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Artist explores nature post-pandemic

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Cape Town artist Claudia Gurwitz was motivated by the unprecedented hard lockdown in South Africa two years ago to take a “deep dive” into exploring nature in all its detail. It was then that she recognised that so much of what we took for granted, including our access to the outdoors, had been taken away from us. This defining moment inspired her latest project.

“It was born during South Africa’s lockdown and explores plant imagery. The series stems from the feeling of collective disharmony during the COVID-19 pandemic,” she says ahead of a solo exhibition in Johannesburg. “We’re intrinsically part of our natural world. When humanity feels unease, our environment, in turn, feels off-balance. This series, called Adaptation, alludes to a subtly distorted perspective of natural forms, reflective of an environment out of sync.”

Gurwitz is an artist, mother, and yoga teacher. Her work is featured in collections such as Old Mutual, Spier Estate, the University of Cape Town, Qasar al Sarab Hotel in Abu Dhabi, and Nando’s in the United Kingdom.

“As a child, I was naturally drawn to art; creativity was my outlet. I always knew I would be an artist,” she recalls. In a world full of visual content demanding our attention, from Instagram to Netflix, she still feels that art has an important role to play.

“Art gives us the opportunity to see the world differently,” she says. “It offers viewers the opportunity to pause and reflect. It inspires us to think out the box.”

This is exactly how she approached this latest series. “Photographs of random plants provide the source material for my painting. Through a process of deconstructing, cropping, and isolating my subject matter, I reassemble and realign this imagery in fragments,” she says. “These subtly uncomfortable combinations of reconstructed plant matter disjoin these vital structures, redefining my plant imagery. In this way, I create a revised hyper-real landscape which is slightly unhinged; my ‘interrupted’ landscapes.”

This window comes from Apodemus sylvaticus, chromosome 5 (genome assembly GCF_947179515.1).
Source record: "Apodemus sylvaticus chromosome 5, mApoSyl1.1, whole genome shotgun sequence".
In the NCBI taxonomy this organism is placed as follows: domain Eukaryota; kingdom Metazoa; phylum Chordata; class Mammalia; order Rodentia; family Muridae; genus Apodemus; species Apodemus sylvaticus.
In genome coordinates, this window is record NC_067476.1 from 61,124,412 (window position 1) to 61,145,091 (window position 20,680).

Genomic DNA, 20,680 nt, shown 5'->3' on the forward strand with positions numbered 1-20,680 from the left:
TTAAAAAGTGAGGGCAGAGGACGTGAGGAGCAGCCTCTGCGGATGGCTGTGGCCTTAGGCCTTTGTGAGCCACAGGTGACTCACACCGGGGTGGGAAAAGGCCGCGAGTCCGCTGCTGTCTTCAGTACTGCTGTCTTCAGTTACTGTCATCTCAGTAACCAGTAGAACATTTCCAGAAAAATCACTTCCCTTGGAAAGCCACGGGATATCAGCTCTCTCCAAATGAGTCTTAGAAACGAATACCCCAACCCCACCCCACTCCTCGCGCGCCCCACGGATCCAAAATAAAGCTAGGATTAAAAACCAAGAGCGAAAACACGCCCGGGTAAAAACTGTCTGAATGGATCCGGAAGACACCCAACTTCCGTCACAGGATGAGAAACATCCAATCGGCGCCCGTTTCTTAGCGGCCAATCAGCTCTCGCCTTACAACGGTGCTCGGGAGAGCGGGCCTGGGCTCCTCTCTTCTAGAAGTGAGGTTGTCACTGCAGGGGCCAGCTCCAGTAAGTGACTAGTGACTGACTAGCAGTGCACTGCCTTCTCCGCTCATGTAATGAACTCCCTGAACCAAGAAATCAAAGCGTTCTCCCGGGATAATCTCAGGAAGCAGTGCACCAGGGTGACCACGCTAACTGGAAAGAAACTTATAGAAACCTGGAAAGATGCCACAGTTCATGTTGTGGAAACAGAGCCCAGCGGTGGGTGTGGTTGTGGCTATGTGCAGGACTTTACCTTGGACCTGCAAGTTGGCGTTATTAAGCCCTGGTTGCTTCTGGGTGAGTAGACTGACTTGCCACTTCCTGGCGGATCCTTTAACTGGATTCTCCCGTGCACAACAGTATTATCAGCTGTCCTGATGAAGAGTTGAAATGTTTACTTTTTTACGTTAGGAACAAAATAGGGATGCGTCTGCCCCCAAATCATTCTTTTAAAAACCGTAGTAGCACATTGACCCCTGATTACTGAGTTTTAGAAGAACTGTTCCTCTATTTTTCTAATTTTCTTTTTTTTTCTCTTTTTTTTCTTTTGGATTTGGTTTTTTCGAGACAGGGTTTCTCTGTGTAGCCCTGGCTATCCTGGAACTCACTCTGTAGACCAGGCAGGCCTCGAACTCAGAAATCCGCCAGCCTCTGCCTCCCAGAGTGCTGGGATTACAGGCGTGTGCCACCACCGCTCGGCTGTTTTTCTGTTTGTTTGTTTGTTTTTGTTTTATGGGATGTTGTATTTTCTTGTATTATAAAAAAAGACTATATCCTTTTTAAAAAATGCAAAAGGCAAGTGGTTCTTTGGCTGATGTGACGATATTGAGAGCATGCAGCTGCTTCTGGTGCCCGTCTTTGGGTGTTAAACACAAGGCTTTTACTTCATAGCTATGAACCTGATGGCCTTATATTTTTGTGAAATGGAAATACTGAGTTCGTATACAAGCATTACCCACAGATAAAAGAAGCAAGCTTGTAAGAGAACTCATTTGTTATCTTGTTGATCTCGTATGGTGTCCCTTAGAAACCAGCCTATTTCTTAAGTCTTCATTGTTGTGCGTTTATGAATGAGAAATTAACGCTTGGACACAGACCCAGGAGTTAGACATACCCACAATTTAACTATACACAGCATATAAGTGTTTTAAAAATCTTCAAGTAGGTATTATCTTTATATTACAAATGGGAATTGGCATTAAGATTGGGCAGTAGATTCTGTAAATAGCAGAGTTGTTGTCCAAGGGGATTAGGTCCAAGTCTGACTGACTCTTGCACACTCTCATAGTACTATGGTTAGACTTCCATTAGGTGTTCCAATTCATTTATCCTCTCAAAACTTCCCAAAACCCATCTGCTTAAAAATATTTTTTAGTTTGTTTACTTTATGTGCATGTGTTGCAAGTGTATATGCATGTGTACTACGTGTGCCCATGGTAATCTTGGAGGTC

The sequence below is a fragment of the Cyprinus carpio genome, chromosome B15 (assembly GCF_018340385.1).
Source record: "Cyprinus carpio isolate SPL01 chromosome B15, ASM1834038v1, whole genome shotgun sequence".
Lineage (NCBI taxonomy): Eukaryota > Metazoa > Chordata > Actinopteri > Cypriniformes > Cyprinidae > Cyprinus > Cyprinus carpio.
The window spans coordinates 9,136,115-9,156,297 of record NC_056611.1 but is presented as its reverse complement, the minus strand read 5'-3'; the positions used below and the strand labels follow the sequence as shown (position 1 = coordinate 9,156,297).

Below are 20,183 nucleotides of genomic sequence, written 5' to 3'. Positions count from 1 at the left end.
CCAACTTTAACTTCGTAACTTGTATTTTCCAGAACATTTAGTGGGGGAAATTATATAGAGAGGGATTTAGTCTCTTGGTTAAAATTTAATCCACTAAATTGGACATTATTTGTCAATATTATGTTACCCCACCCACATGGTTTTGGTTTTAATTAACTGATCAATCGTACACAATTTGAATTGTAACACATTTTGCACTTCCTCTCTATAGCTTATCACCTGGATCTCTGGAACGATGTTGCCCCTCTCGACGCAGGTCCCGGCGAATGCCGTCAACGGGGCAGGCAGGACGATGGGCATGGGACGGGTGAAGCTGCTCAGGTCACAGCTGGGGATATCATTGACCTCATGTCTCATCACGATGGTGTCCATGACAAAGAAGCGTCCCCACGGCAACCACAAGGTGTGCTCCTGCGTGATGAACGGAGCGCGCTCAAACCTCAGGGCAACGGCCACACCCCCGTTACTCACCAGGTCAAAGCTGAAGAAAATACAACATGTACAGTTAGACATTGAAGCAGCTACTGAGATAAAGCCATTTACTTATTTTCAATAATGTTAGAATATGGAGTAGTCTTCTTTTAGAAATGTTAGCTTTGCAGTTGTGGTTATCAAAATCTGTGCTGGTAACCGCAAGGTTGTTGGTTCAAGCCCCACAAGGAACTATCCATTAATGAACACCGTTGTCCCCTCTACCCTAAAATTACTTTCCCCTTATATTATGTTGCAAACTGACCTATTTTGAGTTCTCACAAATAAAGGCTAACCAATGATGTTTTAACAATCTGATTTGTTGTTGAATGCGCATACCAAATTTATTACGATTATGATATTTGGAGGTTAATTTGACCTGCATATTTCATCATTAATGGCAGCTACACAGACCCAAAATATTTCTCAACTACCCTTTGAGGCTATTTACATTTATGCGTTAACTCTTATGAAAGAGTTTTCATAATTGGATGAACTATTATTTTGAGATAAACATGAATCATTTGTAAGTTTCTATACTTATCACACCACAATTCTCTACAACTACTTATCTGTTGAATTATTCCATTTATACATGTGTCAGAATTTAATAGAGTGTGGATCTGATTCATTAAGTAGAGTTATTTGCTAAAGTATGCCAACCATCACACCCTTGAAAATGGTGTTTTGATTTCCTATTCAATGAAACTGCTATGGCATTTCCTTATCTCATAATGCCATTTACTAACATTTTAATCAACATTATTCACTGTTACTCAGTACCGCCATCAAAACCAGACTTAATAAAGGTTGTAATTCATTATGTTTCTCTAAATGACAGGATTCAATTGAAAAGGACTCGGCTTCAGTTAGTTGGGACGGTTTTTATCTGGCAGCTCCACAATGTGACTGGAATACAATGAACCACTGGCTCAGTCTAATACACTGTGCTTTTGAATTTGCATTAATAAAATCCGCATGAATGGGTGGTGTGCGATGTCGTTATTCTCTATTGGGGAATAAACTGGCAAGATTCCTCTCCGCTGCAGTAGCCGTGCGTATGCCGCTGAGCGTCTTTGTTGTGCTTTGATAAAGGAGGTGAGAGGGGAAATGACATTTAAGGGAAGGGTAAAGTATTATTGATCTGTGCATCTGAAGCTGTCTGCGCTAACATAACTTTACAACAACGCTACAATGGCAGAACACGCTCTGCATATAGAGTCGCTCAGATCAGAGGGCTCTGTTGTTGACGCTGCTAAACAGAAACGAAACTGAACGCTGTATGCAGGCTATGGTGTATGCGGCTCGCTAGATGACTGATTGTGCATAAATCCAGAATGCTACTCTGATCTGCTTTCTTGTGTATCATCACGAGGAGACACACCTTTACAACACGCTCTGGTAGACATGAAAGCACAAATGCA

The paintings are large, but at the same time, they focus on the microscopic details of nature. “The overwhelming effect of COVID-19 on our psyches and lives warranted a larger experience and expression of my work,” she says. “These larger canvases, depicting awe-inspiring structures, surround the viewer. On this scale, working in oils on canvas, I’m further able to expose the texture, movement, and intricate detail of form.

“Attention to detail has always been vital to me,” she says. “I have always observed the detail of structure and shapes in nature; the parts that make the whole. Through a micro-setting, I capture a magnified perspective of seemingly unremarkable plant matter, which I term ‘micro-landscapes’.

“It’s in this detail that my painting exposes the sacred geometry of each form and explores the relationships between these structures. My work depicts the intrinsic unity that pervades nature – this gives the viewer a sense that even in our current reality, we live in a beautiful and orderly world.”

This will be Gurwitz’ fourth solo exhibition, and the first time she has exhibited in Johannesburg.

  • “Adaptation”, a solo exhibition of paintings by Claudia Gurwitz, will be on display at Lizamore & Associates, 3 Hetty Avenue, Fairland, Johannesburg, from 3 April to 3 May 2022.

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1 Comment

1 Comment

  1. Anne-Ghrett

    Mar 31, 2022 at 2:42 pm

    Fantastic! How can I get into contact with the artist, please? I am the owner of the Breytenbach Gallery in Wellington.

    Kind regards,
    Anne-Ghrett

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